So I’ll try not to despair if no one knows me when I’m down and out. It’s not about them, it’s about me. Hard as it is, it’s life’s gift. I’ll take the time to figure out what the universe is trying to teach me. It might be the greatest gift I’ll ever receive.

Leaving on a Jet Plane

Had a great adventure a few days ago. My first ever ride in a private jet. It was a Challenger twin engine demon that zoomed from West Palm Beach to Baltimore in under 2 hours, and it began with me pretending I was some movie star or curmudgeon billionaire Iacting as if I did this every day. Eventually my true self took over and I spent most of the journey perched at the cockpit door talking with the pilots and surveying the world below from the vantage point of an eleven year old boy filled with wide eyed wonder. In a word it was awesome.

But now a few hours later back on the ground I wonder about what it really meant. I didn’t have to wait too long to understand what it meant to me. Even while I was flying high I was thanking God and realizing how again and again he’d worked miracles in my life.

I’ve been struck down by serious illness before and now I’m struck down again. I’ve wanted to die before, wanted the pain and suffering to be over and I’ve wanted them again this time. I’ve felt lonely, I’ve felt ashamed, I’ve been convinced that my life has been a waste and a complete failure before and I’ve been convinced of it again.

Each time God has flat out saved me; rescued me and brought me back from the dead, crowded my life with angels to care and tend to me and given me a private jet ride, taking me high above the clouds to look down at the beauty of the world and show me the possibilities of what it and me can become if I would only trust him enough to take up my cross and step out in faith and follow him.

If I would put my fears aside, or better yet act on my faith inspite of them; fears of being gay, of being black, of being a fatherless, immigrant child, fears of not belonging, of not sounding right enough, of not being bright enough, of not having enough money for me to live and care for my mother and myself.

Focus on the kingdom he says, work on loving my neighor as I love myself, and leave the rest to him.

Each time I’ve tried. Never as much or as well as I think I should, but I have. This time I’m going to take another stab at it, as much as it seems easier to give in or maybe to give up. I’m going to step out on faith and simply trust when my fears would dim my courage. It’s an adventure after all into the unknown, but more and more I see that despite the pain of the lesson, the result is one awesome jet ride into the brilliant beauty of the universe of God’s kingdom of love.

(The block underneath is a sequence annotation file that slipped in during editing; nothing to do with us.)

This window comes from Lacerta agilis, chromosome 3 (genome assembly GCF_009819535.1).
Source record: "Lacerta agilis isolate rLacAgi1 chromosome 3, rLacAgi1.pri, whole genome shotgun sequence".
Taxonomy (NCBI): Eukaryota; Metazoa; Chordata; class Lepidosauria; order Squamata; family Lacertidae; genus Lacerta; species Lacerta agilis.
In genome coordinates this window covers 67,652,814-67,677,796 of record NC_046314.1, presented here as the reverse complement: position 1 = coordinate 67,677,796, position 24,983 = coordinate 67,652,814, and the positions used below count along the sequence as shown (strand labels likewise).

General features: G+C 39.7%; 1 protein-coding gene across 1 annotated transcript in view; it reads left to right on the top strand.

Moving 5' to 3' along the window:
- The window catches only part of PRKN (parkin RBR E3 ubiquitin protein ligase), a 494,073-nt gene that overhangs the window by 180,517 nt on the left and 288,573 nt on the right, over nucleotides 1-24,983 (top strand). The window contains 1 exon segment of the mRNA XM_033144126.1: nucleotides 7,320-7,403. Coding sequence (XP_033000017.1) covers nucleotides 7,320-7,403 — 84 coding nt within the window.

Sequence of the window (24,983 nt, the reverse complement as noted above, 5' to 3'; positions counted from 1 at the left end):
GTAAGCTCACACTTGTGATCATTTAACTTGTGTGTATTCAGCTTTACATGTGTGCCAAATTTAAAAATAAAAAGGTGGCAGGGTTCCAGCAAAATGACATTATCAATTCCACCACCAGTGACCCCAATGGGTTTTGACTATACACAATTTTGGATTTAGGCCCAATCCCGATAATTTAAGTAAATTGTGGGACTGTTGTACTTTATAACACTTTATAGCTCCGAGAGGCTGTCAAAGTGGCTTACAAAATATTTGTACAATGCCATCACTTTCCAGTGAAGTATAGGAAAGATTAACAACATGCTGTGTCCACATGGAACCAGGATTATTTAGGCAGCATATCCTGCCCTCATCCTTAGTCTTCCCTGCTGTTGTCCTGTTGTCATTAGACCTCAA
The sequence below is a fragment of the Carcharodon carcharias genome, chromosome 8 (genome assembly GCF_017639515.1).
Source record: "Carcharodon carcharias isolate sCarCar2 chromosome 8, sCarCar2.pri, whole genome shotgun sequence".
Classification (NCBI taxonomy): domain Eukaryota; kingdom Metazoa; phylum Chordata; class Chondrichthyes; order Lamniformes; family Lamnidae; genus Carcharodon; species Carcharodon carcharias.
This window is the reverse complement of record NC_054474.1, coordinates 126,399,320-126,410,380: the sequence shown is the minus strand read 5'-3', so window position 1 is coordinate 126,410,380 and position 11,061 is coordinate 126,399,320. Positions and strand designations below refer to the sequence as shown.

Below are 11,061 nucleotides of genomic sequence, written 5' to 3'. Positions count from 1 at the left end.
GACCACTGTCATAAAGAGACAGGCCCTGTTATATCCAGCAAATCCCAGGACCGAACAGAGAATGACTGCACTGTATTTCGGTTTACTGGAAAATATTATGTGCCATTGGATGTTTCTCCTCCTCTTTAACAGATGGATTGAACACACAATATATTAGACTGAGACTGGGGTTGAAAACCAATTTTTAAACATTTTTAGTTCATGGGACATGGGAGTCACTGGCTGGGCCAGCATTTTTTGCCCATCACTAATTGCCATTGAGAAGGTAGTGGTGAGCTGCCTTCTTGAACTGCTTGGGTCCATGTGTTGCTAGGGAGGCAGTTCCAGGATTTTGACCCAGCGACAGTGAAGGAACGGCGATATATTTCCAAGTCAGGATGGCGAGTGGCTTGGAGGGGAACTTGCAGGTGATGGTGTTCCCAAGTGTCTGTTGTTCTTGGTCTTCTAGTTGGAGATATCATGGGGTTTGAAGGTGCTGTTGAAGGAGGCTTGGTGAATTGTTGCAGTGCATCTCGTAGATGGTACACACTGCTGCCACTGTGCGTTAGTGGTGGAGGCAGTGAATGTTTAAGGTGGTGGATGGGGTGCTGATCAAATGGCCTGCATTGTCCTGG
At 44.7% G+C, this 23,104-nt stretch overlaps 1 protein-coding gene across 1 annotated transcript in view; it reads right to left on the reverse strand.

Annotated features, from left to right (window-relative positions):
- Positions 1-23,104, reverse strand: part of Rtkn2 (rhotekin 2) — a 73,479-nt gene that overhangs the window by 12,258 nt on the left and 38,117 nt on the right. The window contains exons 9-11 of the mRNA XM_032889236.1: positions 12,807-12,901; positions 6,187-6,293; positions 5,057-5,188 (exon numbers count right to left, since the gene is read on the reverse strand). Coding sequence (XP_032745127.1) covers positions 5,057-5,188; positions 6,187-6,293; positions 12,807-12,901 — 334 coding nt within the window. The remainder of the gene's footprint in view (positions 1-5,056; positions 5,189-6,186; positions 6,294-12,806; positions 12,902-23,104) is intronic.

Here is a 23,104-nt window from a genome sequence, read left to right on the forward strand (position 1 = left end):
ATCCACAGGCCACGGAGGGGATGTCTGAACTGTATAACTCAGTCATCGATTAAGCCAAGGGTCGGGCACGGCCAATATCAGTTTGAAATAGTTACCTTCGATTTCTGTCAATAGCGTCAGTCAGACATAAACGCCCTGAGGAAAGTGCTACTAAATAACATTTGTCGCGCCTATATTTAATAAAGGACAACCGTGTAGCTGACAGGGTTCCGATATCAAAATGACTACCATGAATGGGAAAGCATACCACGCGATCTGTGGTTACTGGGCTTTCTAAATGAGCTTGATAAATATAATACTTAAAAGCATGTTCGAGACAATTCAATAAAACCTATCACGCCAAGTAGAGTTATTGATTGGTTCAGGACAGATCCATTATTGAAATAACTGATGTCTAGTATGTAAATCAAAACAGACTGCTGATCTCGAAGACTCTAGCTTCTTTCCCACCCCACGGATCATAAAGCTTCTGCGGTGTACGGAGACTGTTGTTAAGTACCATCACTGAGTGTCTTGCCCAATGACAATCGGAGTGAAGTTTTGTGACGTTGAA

Shout Out from My Colostomy Bag

One moment you’re fine, the next pain, and then you’re in surgery. Life throws you curves and you swing. I came out of surgery with a pain as deep as the near foot long incision running through my abdomen and a shame as vile as the colostomy bag clinging to the side of my belly.

No point in talking about what’s fair. It’s unfair for civilians to be running from barrel bombs in Syria, for little boys and girls to be dying on high seas trying to escape to places that don’t want them so they can have a chance to live in peace in this world that God gave to everyone. It’s unfair for millions of young girls to be victims of human trafficking, for people to be going to bed hungry in the 21st century, and the list of things truly unfair goes on and on.

So it’s not unfair for this to be happening to me, but it’s damn hard to bear nonetheless. I want to close my eyes and never wake up, to fall into a deep sleep and float away into the imagined peace of nothingness.

But I’m not going anywhere. I open my eyes and there’s the love of family, there’s the caring of friends who are family, there are the comforting words of strangers, even a woman, Bag Lady Mama, https://www.facebook.com/bagladymama/?ref=nf,  blogging about the joy of pregnancy with pictures of her colostomy bag to boot. I come home to the peace of utter chaos in the beauty of a house pulled apart to adjust to my present infirmity.

I‘m in so much pain I don’t want to go on, but I can’t go out either. The love of God is all around. It lifts me up into my seat of consciousness and I look down from the place of the observer and understand. Adversity is not about the body but the soul, and when the soul opens to give and receive love it flourishes with life even in the presence of physical pain.

So you take a swing at the curve, and discover that with love you can always get a hit.